There were lots of jokes and humour on social network when RSS declared change in its uniform. Nowadays, even RSS are making bold decisions which were never expected. Their support to women’s entry in temples is one of them. They said both men and women should be treated equally; this is very progressive and realistic move by RSS. This is far beyond the conservative thoughts too, as people are projecting the organization as. RSS might be going little liberal looking at people’s disagreement for them. When the question rose about compromising the core ideology of “Sangh Parivar” in any action of the central government or the BJP, Amit Shah publically announced that government actions will be dictated by the ideology and principles for which the BJP was established and for which thousands of swayamsevaks have laid down their lives. During the three-day RSS Pratinidhi Sabha, Shah made a detailed presentation to the RSS functionaries on the work done by the BJP in the last one year. Shah was flanked by the BJP’s National General Secretary for the organisation, Ram Lal, when he spoke to the RSS brass.
Shah started by recounting the major achievements of the Modi government over the last one year. He also spoke about the extensive ideological training programme that is currently underway for BJP workers. The BJP chief also briefed the RSS about the effort being made to build a party office in every district of the country.
Hitting out at the so called pseudo-secularists; Shah described Modi as a champion of nationalism. He emphasised the need for greater synergy between different wings of the RSS and the Modi government and said that every action of the government would be in keeping with the core ideology of the Sangh Parivar. Shah even said the budget proposal to tax Provident Fund was rolled back by Finance Minister Arun Jaitley after feedback was given by the Bharatiya Mazdoor Sangh. He asked the RSS affiliates to show patience on contentious issues where they felt the government was not moving with speed. He said that the lack of majority in the Rajya Sabha was holding back some of the steps the government wanted to take and promised that this would get resolved in time to come.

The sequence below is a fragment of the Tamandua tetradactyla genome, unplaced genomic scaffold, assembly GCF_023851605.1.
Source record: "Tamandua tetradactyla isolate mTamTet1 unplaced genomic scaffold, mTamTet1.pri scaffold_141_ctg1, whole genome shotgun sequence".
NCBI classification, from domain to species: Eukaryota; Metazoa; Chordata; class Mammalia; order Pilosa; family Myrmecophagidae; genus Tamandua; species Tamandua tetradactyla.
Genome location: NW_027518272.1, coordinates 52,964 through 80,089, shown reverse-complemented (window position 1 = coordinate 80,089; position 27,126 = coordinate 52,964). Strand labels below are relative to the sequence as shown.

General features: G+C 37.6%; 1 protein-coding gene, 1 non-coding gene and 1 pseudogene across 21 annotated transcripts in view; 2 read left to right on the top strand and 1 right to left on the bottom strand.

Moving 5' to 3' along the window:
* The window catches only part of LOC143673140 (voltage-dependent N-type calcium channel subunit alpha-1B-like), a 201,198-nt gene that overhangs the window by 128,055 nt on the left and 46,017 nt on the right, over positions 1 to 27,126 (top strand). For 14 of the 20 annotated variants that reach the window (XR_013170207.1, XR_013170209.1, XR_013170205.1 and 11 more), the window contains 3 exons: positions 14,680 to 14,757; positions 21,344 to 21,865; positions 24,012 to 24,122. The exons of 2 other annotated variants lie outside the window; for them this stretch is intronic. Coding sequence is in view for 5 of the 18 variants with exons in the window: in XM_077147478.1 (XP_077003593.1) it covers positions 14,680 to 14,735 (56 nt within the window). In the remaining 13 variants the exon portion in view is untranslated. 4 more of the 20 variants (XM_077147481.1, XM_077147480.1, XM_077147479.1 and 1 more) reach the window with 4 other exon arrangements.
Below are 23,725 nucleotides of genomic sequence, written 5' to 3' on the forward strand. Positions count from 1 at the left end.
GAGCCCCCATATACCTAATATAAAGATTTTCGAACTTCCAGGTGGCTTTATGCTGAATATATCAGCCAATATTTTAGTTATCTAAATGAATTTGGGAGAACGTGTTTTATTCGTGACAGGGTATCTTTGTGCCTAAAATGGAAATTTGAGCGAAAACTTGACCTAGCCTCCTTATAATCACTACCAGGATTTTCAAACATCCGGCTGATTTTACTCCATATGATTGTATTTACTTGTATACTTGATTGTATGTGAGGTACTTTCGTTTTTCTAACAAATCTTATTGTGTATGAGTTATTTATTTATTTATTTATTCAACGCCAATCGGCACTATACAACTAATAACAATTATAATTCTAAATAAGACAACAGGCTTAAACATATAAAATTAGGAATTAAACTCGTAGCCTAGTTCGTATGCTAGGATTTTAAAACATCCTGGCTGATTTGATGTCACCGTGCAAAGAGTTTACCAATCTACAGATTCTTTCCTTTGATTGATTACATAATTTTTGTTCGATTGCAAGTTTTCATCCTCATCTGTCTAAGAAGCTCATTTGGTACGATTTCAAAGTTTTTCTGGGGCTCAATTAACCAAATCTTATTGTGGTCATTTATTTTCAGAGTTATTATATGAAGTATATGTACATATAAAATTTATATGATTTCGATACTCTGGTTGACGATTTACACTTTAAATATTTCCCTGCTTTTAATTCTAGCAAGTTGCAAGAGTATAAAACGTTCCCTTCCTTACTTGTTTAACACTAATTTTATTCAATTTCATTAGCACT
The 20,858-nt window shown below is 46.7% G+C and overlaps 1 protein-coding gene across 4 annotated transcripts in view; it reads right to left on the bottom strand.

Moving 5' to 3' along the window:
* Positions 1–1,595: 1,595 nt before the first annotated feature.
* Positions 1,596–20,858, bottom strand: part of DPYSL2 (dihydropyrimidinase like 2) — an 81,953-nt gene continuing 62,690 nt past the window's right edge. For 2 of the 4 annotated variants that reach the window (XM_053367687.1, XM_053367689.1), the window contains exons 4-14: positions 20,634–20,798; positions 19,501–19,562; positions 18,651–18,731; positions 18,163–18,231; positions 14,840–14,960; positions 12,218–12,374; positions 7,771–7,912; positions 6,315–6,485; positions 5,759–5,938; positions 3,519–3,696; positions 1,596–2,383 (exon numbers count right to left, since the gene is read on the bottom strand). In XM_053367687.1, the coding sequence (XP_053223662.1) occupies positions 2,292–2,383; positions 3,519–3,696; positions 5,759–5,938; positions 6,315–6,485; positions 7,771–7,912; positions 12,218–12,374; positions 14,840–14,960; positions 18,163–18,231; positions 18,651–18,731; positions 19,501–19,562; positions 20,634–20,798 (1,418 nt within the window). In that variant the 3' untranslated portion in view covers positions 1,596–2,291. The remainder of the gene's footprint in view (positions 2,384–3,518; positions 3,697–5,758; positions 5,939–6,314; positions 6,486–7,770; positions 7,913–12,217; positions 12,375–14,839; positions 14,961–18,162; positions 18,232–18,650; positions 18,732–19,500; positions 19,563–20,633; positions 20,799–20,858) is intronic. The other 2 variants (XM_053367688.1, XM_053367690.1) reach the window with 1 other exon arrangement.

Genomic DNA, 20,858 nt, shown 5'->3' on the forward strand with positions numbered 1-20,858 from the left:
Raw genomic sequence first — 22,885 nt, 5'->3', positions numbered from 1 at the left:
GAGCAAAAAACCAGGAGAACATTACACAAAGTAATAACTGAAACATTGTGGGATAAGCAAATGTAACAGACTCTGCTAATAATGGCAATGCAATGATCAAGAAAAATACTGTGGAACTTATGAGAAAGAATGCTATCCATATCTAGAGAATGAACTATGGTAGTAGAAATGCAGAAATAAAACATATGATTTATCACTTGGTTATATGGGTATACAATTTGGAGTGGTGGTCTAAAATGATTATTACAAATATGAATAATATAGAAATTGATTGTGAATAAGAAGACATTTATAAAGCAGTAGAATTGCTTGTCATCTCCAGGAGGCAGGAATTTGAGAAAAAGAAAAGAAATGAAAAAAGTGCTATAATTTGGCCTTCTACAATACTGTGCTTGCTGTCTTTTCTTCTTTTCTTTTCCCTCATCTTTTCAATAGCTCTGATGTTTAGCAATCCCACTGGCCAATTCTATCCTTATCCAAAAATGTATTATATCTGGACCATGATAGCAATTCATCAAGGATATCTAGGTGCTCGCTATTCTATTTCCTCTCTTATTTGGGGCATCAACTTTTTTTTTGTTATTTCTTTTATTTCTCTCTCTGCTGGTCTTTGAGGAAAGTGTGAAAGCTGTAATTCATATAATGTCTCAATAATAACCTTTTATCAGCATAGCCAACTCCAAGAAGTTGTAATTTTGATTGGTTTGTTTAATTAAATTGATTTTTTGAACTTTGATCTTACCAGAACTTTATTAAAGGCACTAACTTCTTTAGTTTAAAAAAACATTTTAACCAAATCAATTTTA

The BJP president also appealed to RSS functionaries to help the party campaign in the forthcoming Assembly elections in five states in April and May. Usually, the RSS is wary of campaigning for regular elections and wants its functionaries to be involved convincing only in exceptional circumstances, like the 2014 general elections. However, Shah is trying to convince the RSS to help them in every election. BJP and RSS both needs each other by their side to survive, elections in UP are core key issue and it’s a question of BJP’s credibility.
There is another major development in RSS and they have broken the nine-decade old tradition. Rashtriya Swayamsewak Sangh has replaced its khaki coloured knickers with brown trousers as the uniform. The decision was taken at the Pratinidhi Sabha. RSS members said they are not rigid, so changing with time is necessity of the nature. Pants are a regular feature in today’s social life, so they took the decision accordingly. For many decades the loose fitting, flappy khaki knickers have been the most visible manifestation of RSS volunteers. A large section of the RSS now feels that the time has come to move on from the khaki shorts but some old timers continue to hold out saying that there is no need to be swayed by fashion trends. Suggestions have come for changing the trademark khaki to blue or grey, keeping in the mind sensibilities of the new generation, which RSS says is flocking to its shakhas. The khaki uniform, the organisation claims, was designed by its first Sarsanghchalak KB Hedgewar, who borrowed it from the Congress Sewa Dal, a Congress sister organisation founded in 1924. In 1930, the black cap was adopted. In 1940, white shirts were introduced as the British banned private institutions from conducting drills as World War II broke out. Later, in early 1970s, high boots made way for leather shoes. The last change came in 2010, when leather belts were jettisoned in favour of canvas belts.
A formal announcement about the decision is made. When the proposal was last debated some 5 years ago, it was rejected by the senior members of the hardcore ‘Hindutva’ organization. Finally, after the formal announcement, we can say ‘Good Bye knickers and Hello trousers’.